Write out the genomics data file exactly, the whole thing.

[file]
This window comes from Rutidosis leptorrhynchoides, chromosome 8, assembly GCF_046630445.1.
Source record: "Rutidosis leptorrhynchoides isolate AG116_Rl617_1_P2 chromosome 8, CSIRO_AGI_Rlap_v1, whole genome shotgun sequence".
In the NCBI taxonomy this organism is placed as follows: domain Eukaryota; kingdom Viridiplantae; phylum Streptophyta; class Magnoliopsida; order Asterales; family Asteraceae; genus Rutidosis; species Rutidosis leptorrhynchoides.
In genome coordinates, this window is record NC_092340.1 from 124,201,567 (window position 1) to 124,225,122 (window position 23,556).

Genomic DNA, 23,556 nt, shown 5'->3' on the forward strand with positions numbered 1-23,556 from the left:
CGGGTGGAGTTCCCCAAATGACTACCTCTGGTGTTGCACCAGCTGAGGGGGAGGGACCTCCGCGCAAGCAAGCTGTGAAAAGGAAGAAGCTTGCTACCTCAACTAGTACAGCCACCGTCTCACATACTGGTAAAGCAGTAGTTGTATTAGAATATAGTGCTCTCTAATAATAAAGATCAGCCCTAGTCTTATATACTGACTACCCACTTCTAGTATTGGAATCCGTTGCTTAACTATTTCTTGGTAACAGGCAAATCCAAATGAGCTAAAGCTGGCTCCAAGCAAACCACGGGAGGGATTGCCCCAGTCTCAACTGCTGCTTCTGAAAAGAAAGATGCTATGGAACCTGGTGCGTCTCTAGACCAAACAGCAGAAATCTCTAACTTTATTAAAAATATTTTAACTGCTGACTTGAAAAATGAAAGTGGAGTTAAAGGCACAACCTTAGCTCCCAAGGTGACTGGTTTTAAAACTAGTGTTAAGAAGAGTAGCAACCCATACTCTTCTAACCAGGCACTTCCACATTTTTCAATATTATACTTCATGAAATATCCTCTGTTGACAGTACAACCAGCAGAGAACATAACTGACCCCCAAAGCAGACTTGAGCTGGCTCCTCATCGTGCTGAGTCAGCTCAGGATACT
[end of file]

This window comes from Rutidosis leptorrhynchoides, chromosome 8, assembly GCF_046630445.1.
Source record: "Rutidosis leptorrhynchoides isolate AG116_Rl617_1_P2 chromosome 8, CSIRO_AGI_Rlap_v1, whole genome shotgun sequence".
In the NCBI taxonomy this organism is placed as follows: domain Eukaryota; kingdom Viridiplantae; phylum Streptophyta; class Magnoliopsida; order Asterales; family Asteraceae; genus Rutidosis; species Rutidosis leptorrhynchoides.
In genome coordinates, this window is record NC_092340.1 from 124,201,567 (window position 1) to 124,225,122 (window position 23,556).

Genomic DNA, 23,556 nt, shown 5'->3' on the forward strand with positions numbered 1-23,556 from the left:
CGGGTGGAGTTCCCCAAATGACTACCTCTGGTGTTGCACCAGCTGAGGGGGAGGGACCTCCGCGCAAGCAAGCTGTGAAAAGGAAGAAGCTTGCTACCTCAACTAGTACAGCCACCGTCTCACATACTGGTAAAGCAGTAGTTGTATTAGAATATAGTGCTCTCTAATAATAAAGATCAGCCCTAGTCTTATATACTGACTACCCACTTCTAGTATTGGAATCCGTTGCTTAACTATTTCTTGGTAACAGGCAAATCCAAATGAGCTAAAGCTGGCTCCAAGCAAACCACGGGAGGGATTGCCCCAGTCTCAACTGCTGCTTCTGAAAAGAAAGATGCTATGGAACCTGGTGCGTCTCTAGACCAAACAGCAGAAATCTCTAACTTTATTAAAAATATTTTAACTGCTGACTTGAAAAATGAAAGTGGAGTTAAAGGCACAACCTTAGCTCCCAAGGTGACTGGTTTTAAAACTAGTGTTAAGAAGAGTAGCAACCCATACTCTTCTAACCAGGCACTTCCACATTTTTCAATATTATACTTCATGAAATATCCTCTGTTGACAGTACAACCAGCAGAGAACATAACTGACCCCCAAAGCAGACTTGAGCTGGCTCCTCATCGTGCTGAGTCAGCTCAGGATACT